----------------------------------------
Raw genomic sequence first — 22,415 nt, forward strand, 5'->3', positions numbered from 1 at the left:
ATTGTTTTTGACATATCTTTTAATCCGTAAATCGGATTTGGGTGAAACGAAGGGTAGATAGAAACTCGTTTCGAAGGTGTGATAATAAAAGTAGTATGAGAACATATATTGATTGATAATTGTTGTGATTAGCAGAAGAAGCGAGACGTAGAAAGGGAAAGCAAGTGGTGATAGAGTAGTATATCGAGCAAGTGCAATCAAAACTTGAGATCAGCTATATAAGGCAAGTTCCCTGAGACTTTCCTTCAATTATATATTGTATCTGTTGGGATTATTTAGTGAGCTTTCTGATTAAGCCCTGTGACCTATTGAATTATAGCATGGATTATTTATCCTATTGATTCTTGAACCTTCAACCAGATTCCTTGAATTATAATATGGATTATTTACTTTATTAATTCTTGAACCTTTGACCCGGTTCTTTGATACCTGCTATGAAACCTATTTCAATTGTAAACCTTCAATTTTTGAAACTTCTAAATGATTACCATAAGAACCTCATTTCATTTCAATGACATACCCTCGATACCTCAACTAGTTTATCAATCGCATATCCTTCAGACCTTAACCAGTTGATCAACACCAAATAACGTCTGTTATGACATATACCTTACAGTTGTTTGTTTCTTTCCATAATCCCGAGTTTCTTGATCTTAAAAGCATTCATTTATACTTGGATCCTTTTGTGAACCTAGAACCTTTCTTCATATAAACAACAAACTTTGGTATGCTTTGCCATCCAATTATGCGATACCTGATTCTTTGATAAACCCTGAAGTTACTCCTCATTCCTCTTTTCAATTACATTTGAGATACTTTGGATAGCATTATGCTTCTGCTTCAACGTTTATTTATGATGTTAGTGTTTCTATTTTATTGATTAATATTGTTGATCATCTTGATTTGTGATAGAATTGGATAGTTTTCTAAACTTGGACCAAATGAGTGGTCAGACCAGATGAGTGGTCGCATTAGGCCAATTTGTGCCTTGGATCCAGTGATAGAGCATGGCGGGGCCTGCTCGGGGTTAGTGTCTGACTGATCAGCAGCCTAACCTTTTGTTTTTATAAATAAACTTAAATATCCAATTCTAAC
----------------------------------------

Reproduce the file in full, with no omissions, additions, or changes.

Raw genomic sequence first — 22,415 nt, forward strand, 5'->3', positions numbered from 1 at the left:
ATTGTTTTTGACATATCTTTTAATCCGTAAATCGGATTTGGGTGAAACGAAGGGTAGATAGAAACTCGTTTCGAAGGTGTGATAATAAAAGTAGTATGAGAACATATATTGATTGATAATTGTTGTGATTAGCAGAAGAAGCGAGACGTAGAAAGGGAAAGCAAGTGGTGATAGAGTAGTATATCGAGCAAGTGCAATCAAAACTTGAGATCAGCTATATAAGGCAAGTTCCCTGAGACTTTCCTTCAATTATATATTGTATCTGTTGGGATTATTTAGTGAGCTTTCTGATTAAGCCCTGTGACCTATTGAATTATAGCATGGATTATTTATCCTATTGATTCTTGAACCTTCAACCAGATTCCTTGAATTATAATATGGATTATTTACTTTATTAATTCTTGAACCTTTGACCCGGTTCTTTGATACCTGCTATGAAACCTATTTCAATTGTAAACCTTCAATTTTTGAAACTTCTAAATGATTACCATAAGAACCTCATTTCATTTCAATGACATACCCTCGATACCTCAACTAGTTTATCAATCGCATATCCTTCAGACCTTAACCAGTTGATCAACACCAAATAACGTCTGTTATGACATATACCTTACAGTTGTTTGTTTCTTTCCATAATCCCGAGTTTCTTGATCTTAAAAGCATTCATTTATACTTGGATCCTTTTGTGAACCTAGAACCTTTCTTCATATAAACAACAAACTTTGGTATGCTTTGCCATCCAATTATGCGATACCTGATTCTTTGATAAACCCTGAAGTTACTCCTCATTCCTCTTTTCAATTACATTTGAGATACTTTGGATAGCATTATGCTTCTGCTTCAACGTTTATTTATGATGTTAGTGTTTCTATTTTATTGATTAATATTGTTGATCATCTTGATTTGTGATAGAATTGGATAGTTTTCTAAACTTGGACCAAATGAGTGGTCAGACCAGATGAGTGGTCGCATTAGGCCAATTTGTGCCTTGGATCCAGTGATAGAGCATGGCGGGGCCTGCTCGGGGTTAGTGTCTGACTGATCAGCAGCCTAACCTTTTGTTTTTATAAATAAACTTAAATATCCAATTCTAAC